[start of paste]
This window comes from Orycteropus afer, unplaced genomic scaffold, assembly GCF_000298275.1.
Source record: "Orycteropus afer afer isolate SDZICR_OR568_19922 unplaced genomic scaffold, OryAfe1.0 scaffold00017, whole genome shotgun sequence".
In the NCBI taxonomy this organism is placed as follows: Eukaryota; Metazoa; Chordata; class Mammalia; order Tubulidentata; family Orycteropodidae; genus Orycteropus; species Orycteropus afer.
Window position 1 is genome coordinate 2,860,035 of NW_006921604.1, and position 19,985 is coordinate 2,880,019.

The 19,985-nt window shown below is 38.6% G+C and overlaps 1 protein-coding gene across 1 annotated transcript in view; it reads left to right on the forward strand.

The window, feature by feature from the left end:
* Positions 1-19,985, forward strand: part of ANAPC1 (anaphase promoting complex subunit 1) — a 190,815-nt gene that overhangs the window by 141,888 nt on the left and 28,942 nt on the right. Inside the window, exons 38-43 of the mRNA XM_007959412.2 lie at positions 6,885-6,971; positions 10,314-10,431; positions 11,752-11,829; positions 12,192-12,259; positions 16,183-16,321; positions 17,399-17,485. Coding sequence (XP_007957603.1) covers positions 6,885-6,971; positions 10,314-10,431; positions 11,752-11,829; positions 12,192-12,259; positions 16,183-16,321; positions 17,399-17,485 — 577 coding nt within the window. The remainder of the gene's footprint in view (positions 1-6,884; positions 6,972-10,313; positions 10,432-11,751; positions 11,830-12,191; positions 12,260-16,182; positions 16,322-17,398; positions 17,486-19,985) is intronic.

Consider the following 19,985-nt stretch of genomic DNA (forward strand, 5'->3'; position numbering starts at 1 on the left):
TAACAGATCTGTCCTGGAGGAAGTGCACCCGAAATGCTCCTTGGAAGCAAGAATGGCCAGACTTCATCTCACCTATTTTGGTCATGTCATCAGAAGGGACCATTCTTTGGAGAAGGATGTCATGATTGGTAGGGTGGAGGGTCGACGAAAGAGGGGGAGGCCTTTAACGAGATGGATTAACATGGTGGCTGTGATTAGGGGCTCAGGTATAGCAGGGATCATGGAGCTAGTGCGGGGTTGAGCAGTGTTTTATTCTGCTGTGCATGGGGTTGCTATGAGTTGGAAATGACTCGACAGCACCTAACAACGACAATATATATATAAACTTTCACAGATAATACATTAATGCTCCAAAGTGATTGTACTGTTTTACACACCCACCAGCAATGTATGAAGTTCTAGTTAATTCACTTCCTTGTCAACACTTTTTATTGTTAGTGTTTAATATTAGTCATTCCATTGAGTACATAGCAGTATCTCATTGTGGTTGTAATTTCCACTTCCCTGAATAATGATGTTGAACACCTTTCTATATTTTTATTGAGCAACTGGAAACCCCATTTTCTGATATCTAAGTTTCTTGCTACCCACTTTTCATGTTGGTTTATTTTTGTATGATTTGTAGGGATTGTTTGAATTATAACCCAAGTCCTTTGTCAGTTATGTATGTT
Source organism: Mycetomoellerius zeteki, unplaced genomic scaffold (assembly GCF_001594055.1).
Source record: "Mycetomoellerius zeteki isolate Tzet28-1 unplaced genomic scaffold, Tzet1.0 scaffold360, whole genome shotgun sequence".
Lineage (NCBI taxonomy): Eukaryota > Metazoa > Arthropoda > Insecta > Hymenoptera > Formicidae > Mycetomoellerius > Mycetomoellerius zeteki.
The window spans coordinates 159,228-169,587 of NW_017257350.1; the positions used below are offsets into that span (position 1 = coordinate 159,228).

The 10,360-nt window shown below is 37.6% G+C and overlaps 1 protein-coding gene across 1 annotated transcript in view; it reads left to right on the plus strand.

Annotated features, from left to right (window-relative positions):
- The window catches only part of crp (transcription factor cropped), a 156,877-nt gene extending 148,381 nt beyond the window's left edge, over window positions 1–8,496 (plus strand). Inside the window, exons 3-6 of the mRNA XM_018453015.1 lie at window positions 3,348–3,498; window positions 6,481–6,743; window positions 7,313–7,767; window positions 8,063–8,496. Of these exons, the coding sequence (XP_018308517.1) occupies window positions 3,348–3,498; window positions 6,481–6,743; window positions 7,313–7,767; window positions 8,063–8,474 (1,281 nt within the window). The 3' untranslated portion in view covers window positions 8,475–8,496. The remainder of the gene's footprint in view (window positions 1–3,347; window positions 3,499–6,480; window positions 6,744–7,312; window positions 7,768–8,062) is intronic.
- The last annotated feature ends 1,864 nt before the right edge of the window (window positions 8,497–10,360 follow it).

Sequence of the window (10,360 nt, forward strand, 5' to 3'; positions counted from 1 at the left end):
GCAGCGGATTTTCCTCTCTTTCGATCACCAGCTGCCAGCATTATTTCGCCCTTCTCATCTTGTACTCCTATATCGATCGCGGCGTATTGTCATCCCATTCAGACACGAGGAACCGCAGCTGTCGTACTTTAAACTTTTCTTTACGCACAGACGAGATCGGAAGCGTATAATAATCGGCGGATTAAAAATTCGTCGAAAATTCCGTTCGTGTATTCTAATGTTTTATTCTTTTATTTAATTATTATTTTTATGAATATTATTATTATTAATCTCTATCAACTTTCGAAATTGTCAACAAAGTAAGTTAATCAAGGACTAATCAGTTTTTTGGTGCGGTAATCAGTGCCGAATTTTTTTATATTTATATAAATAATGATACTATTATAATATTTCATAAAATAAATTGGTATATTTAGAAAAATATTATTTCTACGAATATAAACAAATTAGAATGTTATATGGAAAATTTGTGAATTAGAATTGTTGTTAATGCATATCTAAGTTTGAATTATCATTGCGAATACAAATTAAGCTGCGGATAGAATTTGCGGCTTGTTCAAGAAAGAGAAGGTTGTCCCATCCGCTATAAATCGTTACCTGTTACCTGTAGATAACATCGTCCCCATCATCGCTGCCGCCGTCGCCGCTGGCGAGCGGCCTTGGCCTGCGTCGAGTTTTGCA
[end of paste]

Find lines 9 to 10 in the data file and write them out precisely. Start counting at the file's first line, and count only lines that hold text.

TAACAGATCTGTCCTGGAGGAAGTGCACCCGAAATGCTCCTTGGAAGCAAGAATGGCCAGACTTCATCTCACCTATTTTGGTCATGTCATCAGAAGGGACCATTCTTTGGAGAAGGATGTCATGATTGGTAGGGTGGAGGGTCGACGAAAGAGGGGGAGGCCTTTAACGAGATGGATTAACATGGTGGCTGTGATTAGGGGCTCAGGTATAGCAGGGATCATGGAGCTAGTGCGGGGTTGAGCAGTGTTTTATTCTGCTGTGCATGGGGTTGCTATGAGTTGGAAATGACTCGACAGCACCTAACAACGACAATATATATATAAACTTTCACAGATAATACATTAATGCTCCAAAGTGATTGTACTGTTTTACACACCCACCAGCAATGTATGAAGTTCTAGTTAATTCACTTCCTTGTCAACACTTTTTATTGTTAGTGTTTAATATTAGTCATTCCATTGAGTACATAGCAGTATCTCATTGTGGTTGTAATTTCCACTTCCCTGAATAATGATGTTGAACACCTTTCTATATTTTTATTGAGCAACTGGAAACCCCATTTTCTGATATCTAAGTTTCTTGCTACCCACTTTTCATGTTGGTTTATTTTTGTATGATTTGTAGGGATTGTTTGAATTATAACCCAAGTCCTTTGTCAGTTATGTATGTT
Source organism: Mycetomoellerius zeteki, unplaced genomic scaffold (assembly GCF_001594055.1).